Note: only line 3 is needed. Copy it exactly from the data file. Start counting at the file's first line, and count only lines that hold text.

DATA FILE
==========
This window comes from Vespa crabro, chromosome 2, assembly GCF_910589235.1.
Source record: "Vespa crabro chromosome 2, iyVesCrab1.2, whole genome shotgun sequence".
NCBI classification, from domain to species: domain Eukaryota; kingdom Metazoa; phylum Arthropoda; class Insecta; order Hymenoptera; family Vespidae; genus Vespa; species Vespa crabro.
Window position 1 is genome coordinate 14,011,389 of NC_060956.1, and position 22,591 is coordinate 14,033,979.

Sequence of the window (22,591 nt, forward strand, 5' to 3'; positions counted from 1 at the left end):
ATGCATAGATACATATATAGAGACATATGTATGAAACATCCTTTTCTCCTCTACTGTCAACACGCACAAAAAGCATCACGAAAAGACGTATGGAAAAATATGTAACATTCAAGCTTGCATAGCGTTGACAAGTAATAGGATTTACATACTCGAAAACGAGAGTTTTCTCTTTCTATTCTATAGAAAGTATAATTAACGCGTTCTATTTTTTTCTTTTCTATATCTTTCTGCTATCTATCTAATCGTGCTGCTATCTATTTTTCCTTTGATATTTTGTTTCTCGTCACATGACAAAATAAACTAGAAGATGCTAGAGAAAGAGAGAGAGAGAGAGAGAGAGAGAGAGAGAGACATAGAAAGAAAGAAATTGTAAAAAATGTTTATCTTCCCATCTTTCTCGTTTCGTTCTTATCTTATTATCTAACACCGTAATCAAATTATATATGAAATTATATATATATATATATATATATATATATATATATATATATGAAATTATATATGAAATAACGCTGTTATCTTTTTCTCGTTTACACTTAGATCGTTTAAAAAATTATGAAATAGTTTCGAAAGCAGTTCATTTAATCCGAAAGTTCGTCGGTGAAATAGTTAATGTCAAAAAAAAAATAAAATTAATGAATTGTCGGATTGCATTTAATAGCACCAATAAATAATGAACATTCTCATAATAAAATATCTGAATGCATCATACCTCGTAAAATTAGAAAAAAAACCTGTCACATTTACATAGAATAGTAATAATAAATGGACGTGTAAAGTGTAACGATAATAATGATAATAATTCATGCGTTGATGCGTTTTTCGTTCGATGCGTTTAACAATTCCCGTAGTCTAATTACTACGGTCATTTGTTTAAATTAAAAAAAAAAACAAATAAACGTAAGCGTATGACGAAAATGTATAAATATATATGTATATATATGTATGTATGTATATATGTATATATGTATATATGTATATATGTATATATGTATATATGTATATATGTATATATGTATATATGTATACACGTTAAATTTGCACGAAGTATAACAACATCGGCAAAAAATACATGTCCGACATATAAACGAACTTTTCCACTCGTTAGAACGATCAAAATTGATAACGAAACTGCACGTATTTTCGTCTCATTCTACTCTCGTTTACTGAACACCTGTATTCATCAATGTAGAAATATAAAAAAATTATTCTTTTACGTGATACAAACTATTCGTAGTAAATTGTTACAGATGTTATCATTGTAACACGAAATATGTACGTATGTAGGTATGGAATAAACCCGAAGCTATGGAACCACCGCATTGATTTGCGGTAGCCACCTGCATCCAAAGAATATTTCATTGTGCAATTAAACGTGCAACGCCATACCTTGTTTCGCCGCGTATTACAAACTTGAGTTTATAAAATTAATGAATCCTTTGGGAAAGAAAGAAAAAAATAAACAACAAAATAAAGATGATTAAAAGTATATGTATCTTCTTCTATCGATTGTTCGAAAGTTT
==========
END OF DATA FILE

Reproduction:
NCBI classification, from domain to species: domain Eukaryota; kingdom Metazoa; phylum Arthropoda; class Insecta; order Hymenoptera; family Vespidae; genus Vespa; species Vespa crabro.